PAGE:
After Life, Netflix: Review
After Life, what’s next?
Ricky Gervais is patron of Humanists UK (Stephen Fry is another), which exists to promote rational thinking. There’s unlikely to be a more human or humane show on television this year, or any other for that matter, than Gervais’s latest creation, After Life.
Gervais plays Tony, a journalist on a small-town newspaper, whose life has collapsed following the relatively recent death of his wife, Lisa. Tony is left to question everything about life, including whether it’s even worth continuing with. Surrounded by friends and colleagues who in their own unassuming and understated ways do more to bring Tony back to life than anything his professional therapist is capable of doing.
In six 25- to 30-minute episodes we follow Tony’s gradual emergence from the dark – and it is very, very dark – into, well, if not the light, exactly, then at least into something a little less gloomy.
A highlight of the series is Tony’s interactions with his colleagues in the newspaper office – an office setting being one in which Gervais has excelled previously. As the series draws to an end, Tony offers some insight into the human condition.
“I believe life is precious because you can’t watch it again,” he says. “Once you realise that you’re not going to be around forever, I think that’s what makes life so magical.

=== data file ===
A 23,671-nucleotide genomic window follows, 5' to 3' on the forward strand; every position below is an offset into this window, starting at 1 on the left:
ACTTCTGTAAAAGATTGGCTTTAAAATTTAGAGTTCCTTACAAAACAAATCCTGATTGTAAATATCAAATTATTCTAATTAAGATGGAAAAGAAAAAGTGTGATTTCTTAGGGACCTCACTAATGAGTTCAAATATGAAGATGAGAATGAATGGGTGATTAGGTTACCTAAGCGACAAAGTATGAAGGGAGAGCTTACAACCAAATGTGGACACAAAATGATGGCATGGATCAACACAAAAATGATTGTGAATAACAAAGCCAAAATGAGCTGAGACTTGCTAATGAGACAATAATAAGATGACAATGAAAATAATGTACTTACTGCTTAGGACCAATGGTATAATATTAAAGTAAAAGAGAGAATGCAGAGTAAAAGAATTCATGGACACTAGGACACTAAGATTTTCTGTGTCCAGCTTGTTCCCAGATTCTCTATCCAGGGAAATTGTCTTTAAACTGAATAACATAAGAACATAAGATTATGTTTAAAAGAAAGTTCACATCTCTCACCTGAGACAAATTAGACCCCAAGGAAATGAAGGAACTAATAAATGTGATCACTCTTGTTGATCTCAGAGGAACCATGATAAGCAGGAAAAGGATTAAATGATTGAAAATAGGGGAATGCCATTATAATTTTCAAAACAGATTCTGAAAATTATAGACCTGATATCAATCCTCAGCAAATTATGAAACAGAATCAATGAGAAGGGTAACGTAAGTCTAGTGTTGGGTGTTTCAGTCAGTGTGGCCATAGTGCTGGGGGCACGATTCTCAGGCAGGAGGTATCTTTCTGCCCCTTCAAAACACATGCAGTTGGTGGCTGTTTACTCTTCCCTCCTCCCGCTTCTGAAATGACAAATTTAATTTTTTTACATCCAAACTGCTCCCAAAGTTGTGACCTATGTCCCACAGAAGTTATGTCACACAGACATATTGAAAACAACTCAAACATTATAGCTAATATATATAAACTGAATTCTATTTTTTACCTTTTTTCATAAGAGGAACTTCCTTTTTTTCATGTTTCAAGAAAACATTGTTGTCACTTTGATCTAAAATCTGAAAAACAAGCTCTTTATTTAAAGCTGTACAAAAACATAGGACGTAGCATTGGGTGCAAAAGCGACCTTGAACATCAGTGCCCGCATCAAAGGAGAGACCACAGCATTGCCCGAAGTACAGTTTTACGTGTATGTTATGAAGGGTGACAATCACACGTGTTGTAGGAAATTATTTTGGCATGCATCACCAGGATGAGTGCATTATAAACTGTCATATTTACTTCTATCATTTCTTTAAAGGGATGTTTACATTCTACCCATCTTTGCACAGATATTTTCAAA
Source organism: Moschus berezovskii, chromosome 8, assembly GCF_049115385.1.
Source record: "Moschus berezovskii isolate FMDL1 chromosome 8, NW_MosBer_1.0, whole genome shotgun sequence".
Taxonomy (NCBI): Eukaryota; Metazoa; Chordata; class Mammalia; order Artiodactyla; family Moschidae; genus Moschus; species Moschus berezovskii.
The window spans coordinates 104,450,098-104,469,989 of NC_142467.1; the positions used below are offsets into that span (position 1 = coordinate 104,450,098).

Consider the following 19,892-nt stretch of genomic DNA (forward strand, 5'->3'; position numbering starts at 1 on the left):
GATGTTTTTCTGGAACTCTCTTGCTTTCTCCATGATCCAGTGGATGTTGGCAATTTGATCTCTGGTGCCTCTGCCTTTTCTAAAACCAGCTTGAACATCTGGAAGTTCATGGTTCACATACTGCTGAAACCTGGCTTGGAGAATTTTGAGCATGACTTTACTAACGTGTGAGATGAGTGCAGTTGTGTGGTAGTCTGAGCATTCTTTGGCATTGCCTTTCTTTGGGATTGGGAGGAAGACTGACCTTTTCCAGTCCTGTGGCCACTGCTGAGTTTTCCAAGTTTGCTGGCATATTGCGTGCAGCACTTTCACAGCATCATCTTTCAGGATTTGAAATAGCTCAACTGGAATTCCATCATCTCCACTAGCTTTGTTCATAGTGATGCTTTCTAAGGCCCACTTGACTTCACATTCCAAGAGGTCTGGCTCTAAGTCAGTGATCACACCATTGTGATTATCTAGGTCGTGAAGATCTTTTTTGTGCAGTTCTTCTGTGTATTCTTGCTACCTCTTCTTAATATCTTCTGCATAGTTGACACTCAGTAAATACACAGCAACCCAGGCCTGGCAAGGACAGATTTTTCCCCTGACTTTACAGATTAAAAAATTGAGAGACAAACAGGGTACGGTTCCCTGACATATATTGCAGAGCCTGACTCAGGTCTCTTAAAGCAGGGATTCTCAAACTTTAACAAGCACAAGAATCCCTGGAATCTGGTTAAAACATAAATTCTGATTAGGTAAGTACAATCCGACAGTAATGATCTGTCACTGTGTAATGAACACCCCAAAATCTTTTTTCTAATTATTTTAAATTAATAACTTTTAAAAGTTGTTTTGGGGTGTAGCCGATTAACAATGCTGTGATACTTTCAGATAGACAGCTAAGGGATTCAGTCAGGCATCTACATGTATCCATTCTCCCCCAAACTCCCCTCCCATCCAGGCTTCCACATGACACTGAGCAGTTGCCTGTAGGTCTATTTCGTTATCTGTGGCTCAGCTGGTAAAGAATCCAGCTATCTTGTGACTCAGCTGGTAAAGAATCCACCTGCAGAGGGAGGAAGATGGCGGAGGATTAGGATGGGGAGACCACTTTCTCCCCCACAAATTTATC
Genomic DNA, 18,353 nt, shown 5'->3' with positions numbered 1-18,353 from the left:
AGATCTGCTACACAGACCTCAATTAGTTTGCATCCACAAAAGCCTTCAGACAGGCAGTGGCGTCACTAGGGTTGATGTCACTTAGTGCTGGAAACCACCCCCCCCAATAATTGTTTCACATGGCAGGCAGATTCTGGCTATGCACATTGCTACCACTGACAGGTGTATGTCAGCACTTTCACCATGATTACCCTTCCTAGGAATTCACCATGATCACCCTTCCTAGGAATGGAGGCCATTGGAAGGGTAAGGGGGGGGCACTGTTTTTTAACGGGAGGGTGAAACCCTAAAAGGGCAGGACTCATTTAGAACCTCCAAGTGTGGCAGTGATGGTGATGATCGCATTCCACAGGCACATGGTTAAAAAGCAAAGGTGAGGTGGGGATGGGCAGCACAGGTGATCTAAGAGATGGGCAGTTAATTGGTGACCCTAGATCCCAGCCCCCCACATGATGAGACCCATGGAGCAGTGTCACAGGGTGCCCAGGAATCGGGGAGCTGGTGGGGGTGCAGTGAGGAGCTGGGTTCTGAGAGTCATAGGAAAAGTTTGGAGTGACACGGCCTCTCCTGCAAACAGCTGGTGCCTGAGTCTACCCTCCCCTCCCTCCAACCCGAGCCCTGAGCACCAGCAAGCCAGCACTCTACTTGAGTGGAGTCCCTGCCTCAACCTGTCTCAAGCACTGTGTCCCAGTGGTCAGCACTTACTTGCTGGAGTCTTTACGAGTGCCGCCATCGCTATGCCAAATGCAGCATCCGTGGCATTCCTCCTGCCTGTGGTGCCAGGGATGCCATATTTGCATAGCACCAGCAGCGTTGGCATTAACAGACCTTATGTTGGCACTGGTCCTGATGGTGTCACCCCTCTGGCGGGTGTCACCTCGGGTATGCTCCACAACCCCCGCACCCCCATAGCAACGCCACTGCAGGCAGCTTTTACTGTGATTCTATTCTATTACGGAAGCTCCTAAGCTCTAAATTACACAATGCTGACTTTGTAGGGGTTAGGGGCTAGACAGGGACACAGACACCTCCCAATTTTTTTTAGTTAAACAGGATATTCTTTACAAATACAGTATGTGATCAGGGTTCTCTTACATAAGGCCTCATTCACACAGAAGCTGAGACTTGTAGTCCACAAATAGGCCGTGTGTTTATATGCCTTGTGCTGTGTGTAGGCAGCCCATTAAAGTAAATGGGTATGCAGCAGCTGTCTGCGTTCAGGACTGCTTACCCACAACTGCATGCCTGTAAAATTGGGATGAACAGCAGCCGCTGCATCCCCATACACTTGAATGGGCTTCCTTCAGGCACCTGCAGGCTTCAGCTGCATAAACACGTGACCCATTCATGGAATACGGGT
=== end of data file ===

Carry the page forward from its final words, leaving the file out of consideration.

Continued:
“One day you’ll eat your last meal, smell your last flower, hug your friend for the very last time. You might not know it’s the very last time, so that’s why you should do everything you love with passion. Treasure the few years you’ve got because that’s all there is.”
And if that sounds a bit too sentimental for you then be assured that the path to Tony’s revelation is everything except sentimental. Observe as he enables an acquaintance to commit suicide; as he threatens a 10-year-old schoolboy with a hammer; and as he grapples with his father’s dementia during visits to the aged care facility. But also observe how, despite himself, Tony forges friendships and relationships in the most unlikely places.
Gervais manages to pack into six short episodes an entire philosophy for how to live a good life. And more jokes and toe-curlingly cringe-worthy moments than any series of any length has a right to. He has more to say about the joy of being human, and everything that entails, than anything else you’ll see for a long, long time. It’s difficult to see how he might ever top it.
Be prepared for the trademark Gervais offence (it’s rated “adult”, presumably for its language and themes), and be prepared to laugh out loud at wholly inappropriate moments. But more than anything, be prepared to be moved beyond reason.